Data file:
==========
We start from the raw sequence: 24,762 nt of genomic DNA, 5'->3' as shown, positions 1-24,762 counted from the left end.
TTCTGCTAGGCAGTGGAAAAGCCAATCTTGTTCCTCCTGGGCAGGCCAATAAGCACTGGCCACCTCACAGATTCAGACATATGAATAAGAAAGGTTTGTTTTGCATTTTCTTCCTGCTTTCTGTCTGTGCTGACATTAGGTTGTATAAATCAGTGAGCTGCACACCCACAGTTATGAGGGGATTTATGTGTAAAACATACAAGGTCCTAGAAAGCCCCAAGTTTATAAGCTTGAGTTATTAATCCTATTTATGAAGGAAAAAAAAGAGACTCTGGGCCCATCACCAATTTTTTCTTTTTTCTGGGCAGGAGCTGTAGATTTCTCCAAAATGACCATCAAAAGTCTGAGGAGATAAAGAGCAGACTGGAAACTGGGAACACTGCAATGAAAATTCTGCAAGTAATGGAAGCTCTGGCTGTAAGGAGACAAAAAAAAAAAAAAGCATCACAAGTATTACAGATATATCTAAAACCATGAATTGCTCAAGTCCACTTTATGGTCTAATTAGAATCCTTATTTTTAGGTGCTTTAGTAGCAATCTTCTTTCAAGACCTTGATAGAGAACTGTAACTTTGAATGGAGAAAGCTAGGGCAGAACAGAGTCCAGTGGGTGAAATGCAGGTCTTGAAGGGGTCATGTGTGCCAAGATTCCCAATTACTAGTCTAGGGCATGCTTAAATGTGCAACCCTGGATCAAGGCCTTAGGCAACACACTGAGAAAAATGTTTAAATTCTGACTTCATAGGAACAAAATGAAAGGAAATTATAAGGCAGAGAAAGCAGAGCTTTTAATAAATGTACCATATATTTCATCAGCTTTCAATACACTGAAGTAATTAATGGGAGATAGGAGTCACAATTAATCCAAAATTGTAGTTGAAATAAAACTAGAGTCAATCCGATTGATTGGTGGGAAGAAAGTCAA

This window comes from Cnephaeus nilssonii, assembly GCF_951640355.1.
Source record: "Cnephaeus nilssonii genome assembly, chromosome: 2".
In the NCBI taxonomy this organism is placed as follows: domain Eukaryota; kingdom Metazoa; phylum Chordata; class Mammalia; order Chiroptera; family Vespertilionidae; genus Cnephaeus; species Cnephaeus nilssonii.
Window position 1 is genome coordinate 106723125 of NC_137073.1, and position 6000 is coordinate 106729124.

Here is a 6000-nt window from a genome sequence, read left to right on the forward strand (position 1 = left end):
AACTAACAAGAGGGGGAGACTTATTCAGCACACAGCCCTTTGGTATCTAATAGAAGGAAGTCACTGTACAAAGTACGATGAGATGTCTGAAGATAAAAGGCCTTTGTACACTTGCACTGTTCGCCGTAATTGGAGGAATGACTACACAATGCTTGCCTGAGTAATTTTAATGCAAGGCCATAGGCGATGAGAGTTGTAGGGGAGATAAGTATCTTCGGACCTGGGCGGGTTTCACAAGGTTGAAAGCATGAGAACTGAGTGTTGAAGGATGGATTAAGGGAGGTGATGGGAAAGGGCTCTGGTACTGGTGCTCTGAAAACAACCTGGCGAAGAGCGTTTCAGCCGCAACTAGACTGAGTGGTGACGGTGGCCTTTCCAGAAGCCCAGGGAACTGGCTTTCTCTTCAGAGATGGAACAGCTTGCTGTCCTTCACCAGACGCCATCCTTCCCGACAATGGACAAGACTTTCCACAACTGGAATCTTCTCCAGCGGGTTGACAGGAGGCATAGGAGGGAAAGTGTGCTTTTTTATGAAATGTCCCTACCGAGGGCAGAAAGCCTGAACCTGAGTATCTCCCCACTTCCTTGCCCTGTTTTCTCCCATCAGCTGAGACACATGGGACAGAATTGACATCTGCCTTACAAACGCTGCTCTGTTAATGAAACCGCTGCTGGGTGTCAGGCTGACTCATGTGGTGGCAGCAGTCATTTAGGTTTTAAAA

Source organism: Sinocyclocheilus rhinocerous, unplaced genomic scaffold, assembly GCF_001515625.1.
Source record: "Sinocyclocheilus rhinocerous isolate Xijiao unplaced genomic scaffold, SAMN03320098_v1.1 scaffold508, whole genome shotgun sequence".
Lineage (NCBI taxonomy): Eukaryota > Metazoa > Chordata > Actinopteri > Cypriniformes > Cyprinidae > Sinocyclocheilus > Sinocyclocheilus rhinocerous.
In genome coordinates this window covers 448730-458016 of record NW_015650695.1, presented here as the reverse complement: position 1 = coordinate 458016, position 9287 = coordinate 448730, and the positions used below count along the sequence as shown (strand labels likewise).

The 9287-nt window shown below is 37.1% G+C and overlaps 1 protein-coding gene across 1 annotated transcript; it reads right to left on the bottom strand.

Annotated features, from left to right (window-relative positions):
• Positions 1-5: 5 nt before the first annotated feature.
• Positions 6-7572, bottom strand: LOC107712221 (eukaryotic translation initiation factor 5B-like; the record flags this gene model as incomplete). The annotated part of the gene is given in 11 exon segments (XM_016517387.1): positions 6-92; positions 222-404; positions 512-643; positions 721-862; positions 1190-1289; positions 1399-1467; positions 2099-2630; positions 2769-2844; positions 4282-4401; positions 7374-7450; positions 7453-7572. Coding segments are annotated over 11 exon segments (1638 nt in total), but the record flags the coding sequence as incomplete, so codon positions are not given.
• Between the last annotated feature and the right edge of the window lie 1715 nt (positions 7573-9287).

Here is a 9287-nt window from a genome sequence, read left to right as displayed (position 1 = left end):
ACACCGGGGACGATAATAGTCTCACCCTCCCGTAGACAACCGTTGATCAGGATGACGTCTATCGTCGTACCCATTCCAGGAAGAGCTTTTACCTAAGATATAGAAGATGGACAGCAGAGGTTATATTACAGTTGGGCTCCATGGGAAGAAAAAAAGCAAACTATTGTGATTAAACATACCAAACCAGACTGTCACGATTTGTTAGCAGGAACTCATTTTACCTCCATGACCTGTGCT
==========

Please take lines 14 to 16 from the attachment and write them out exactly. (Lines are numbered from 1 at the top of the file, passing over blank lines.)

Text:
Annotated features, from left to right (window-relative positions):
• Positions 1-5: 5 nt before the first annotated feature.
• Positions 6-7572, bottom strand: LOC107712221 (eukaryotic translation initiation factor 5B-like; the record flags this gene model as incomplete). The annotated part of the gene is given in 11 exon segments (XM_016517387.1): positions 6-92; positions 222-404; positions 512-643; positions 721-862; positions 1190-1289; positions 1399-1467; positions 2099-2630; positions 2769-2844; positions 4282-4401; positions 7374-7450; positions 7453-7572. Coding segments are annotated over 11 exon segments (1638 nt in total), but the record flags the coding sequence as incomplete, so codon positions are not given.